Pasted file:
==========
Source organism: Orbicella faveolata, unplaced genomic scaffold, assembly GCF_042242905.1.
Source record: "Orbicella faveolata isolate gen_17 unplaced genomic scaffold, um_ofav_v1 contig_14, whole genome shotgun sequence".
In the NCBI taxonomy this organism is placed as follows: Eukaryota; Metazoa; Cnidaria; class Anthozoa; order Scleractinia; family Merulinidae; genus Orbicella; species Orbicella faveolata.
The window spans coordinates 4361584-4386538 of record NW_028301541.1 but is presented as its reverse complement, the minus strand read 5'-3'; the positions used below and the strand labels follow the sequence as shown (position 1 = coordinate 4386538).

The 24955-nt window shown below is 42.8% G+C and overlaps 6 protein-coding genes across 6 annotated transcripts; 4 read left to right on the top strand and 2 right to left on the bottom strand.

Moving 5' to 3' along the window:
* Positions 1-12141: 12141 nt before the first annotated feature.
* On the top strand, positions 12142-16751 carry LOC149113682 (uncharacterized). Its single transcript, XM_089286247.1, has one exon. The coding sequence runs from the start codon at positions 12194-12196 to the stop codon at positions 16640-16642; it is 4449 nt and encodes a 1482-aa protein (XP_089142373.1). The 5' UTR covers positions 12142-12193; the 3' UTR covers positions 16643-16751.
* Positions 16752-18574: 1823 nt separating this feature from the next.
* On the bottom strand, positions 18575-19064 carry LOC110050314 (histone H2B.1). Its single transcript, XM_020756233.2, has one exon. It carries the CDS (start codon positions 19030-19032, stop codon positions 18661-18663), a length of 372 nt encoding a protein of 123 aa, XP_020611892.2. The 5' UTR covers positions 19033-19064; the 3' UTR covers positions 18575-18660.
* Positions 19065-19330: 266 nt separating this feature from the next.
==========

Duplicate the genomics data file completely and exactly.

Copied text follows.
Source organism: Orbicella faveolata, unplaced genomic scaffold, assembly GCF_042242905.1.
Source record: "Orbicella faveolata isolate gen_17 unplaced genomic scaffold, um_ofav_v1 contig_14, whole genome shotgun sequence".
In the NCBI taxonomy this organism is placed as follows: Eukaryota; Metazoa; Cnidaria; class Anthozoa; order Scleractinia; family Merulinidae; genus Orbicella; species Orbicella faveolata.
The window spans coordinates 4361584-4386538 of record NW_028301541.1 but is presented as its reverse complement, the minus strand read 5'-3'; the positions used below and the strand labels follow the sequence as shown (position 1 = coordinate 4386538).

The 24955-nt window shown below is 42.8% G+C and overlaps 6 protein-coding genes across 6 annotated transcripts; 4 read left to right on the top strand and 2 right to left on the bottom strand.

Moving 5' to 3' along the window:
* Positions 1-12141: 12141 nt before the first annotated feature.
* On the top strand, positions 12142-16751 carry LOC149113682 (uncharacterized). Its single transcript, XM_089286247.1, has one exon. The coding sequence runs from the start codon at positions 12194-12196 to the stop codon at positions 16640-16642; it is 4449 nt and encodes a 1482-aa protein (XP_089142373.1). The 5' UTR covers positions 12142-12193; the 3' UTR covers positions 16643-16751.
* Positions 16752-18574: 1823 nt separating this feature from the next.
* On the bottom strand, positions 18575-19064 carry LOC110050314 (histone H2B.1). Its single transcript, XM_020756233.2, has one exon. It carries the CDS (start codon positions 19030-19032, stop codon positions 18661-18663), a length of 372 nt encoding a protein of 123 aa, XP_020611892.2. The 5' UTR covers positions 19033-19064; the 3' UTR covers positions 18575-18660.
* Positions 19065-19330: 266 nt separating this feature from the next.